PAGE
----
Can you help us track down when and where these birds were ringed as they do not conform to any known schemes in the IWSG Colour Marks Register. If you can help, email
Mystery schemes
Below you will find a link to download a Google spreadsheet containing the latest version of the Colour Mark Register for Europe and the East Atlantic flyway. This is an extract of a larger database and meant for the following purposes:
  • for observers to match their sightings
  • for ringers to check the details of their existing schemes
  • for Ringing Offices to check which schemes are in operation in their region
Owing to the complexities around many of the older schemes, it is not possible to use this file to design a new marking scheme. If you wish to colour mark a species please contact us by email at
The Register
There are many old schemes for this species, but we do not know how many combinations each one used, or whether they are still active. Ole Thorup is reviewing all schemes in the Colour Mark Register.
Kentish Plover Charadrius alexandrinus
Some species have been very popular for research projects involving colour-ringing. For such species it is increasingly difficult to find schemes that do not overlap existing schemes. We are keen to hear from ringers and researchers who have had schemes for any of the following species so that we can clarify which combinations were used so that new schemes can go ahead. Click on a species to read about specific issues and questions relating to the species.  
Problem species

Sightings in North and South America and the Caribbean

The IWSG database does not cover colour marking in the Americas. Sightings in the Americas should be reported to or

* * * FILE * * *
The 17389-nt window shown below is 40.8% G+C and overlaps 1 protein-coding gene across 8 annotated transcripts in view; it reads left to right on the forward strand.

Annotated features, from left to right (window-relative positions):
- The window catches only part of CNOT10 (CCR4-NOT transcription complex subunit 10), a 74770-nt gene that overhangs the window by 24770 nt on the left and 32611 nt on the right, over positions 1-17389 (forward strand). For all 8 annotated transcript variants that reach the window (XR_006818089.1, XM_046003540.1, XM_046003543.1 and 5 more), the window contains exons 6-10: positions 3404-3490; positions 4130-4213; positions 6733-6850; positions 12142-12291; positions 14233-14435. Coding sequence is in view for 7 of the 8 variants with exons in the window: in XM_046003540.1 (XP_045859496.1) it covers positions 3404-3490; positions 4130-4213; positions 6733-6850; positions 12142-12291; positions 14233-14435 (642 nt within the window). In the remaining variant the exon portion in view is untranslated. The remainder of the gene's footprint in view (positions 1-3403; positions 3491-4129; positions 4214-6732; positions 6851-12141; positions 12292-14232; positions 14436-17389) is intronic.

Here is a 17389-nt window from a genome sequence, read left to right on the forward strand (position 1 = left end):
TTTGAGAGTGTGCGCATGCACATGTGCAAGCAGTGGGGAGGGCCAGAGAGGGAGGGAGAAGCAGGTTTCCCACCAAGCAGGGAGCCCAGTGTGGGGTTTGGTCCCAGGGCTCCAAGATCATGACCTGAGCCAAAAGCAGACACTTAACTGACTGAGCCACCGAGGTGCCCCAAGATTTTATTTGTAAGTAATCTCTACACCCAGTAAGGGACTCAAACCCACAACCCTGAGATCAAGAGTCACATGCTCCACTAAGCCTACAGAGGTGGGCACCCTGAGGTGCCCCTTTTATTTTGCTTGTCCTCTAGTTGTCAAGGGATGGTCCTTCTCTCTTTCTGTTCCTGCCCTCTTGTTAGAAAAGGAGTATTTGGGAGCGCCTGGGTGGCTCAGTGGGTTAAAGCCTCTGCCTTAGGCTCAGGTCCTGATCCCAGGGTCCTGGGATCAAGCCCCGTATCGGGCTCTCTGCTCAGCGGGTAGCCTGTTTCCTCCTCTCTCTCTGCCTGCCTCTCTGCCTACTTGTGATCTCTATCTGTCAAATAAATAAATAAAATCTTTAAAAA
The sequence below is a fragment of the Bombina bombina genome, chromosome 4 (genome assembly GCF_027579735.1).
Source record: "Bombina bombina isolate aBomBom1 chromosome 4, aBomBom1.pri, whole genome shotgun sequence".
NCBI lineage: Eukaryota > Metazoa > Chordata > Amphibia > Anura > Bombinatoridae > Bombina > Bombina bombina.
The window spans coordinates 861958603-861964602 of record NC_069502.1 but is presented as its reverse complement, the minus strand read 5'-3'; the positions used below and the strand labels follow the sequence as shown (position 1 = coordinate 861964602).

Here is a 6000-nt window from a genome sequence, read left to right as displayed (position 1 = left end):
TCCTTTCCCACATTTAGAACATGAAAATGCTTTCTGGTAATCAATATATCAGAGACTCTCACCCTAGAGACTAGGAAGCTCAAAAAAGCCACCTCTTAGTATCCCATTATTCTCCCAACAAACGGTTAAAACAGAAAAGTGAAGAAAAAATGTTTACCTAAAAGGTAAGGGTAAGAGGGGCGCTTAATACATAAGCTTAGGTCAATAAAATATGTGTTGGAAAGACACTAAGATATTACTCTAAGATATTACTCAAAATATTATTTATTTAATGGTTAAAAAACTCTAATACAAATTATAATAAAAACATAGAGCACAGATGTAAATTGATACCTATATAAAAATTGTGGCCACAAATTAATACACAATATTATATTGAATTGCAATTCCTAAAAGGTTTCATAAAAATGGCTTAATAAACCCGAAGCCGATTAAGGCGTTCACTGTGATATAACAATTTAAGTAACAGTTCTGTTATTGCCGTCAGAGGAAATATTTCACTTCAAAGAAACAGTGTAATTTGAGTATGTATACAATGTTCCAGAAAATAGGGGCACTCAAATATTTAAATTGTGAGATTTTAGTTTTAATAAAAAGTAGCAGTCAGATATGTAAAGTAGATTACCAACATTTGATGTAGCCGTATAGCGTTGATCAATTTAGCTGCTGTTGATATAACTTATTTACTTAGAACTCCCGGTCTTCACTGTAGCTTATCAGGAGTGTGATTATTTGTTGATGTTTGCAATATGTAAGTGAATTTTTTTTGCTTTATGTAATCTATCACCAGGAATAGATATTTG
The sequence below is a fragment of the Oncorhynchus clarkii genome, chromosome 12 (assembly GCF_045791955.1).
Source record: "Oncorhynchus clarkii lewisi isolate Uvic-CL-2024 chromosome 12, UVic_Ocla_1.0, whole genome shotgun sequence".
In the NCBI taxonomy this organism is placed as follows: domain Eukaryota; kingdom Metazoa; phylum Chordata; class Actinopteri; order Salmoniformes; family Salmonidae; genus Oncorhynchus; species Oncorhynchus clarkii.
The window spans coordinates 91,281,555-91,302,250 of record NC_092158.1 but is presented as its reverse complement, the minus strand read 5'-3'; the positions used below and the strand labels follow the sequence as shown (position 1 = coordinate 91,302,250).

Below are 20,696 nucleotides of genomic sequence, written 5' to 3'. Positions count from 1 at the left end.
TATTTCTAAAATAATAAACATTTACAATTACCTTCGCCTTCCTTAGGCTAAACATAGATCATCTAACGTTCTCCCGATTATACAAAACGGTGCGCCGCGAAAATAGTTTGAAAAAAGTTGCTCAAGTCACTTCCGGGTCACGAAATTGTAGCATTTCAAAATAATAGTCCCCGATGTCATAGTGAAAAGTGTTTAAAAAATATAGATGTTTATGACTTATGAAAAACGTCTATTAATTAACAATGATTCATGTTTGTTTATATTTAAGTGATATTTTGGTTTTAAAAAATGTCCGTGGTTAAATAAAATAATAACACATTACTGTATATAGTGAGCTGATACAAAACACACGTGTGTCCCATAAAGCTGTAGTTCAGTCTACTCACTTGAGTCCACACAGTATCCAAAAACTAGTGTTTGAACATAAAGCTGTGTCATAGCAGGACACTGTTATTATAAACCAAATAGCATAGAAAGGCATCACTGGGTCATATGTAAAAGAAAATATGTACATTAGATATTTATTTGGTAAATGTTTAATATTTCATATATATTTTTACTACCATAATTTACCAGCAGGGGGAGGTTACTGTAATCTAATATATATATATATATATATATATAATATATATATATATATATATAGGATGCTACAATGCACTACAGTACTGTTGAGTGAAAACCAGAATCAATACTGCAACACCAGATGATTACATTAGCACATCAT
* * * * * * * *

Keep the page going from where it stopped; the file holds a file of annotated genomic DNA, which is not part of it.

Other flyways

Example 1: Ruff with rings and flags

[caption id="attachment_574" align="alignleft" width="105"]flaggedruff2-367px Click to enlarge[/caption] On this bird we are fortunate to be able to see all of both legs. Note that the bird's left leg is on the ground, and its right leg is raised. Look carefully at the left leg. There is nothing above the 'knee' and below there is clearly a blue ring, but slightly obscured in the grass is a white ring below that. We read the combination starting from the top of the left leg as 'nothing over blue-white'. A useful notation for recording this is to draw a cross to indicate left and right leg, and above and below the knee and enter what you see in each quadrant. Now look at the right leg and see the metal ring above the knee (note it is shiny and hints of the engraved numbers). Below the knee is a white ring, then a red flag, then a white ring. This would be 'metal over white-red flag-white' .

Example 2: Red Knot with inscribed flag

[caption id="attachment_584" align="alignleft" width="109"]rekn-fl[unk]-367px Click to enlarge[/caption]On this knot we can see most of both legs but the bottom of the bird's right leg is slightly obscured in the mud. The bird's left leg clearly has a blue ring above the 'knee' and nothing below. We read the combination starting from the top of the left leg as 'blue over nothing'. A useful notation for recording this is to draw a cross to indicate left and right leg, and above and below the knee and enter what you see in each quadrant. It is useful to note a 'dash' indicating that this part of the leg was seen and no rings were present. Now look at the right leg. Above the knee is a pale green (lime) flag bearing the inscription "UNK", which is written as FL[UNK] or 'flag lime UNK'. There are no rings visible on the lower part of the right leg, but we can't see the whole leg due to the mud. To indicate this in the diagram we enter a question mark. It is very helpful to indicate which parts of the leg weren't seen so as to differentiate from no ring present.

Example 3: Oystercatcher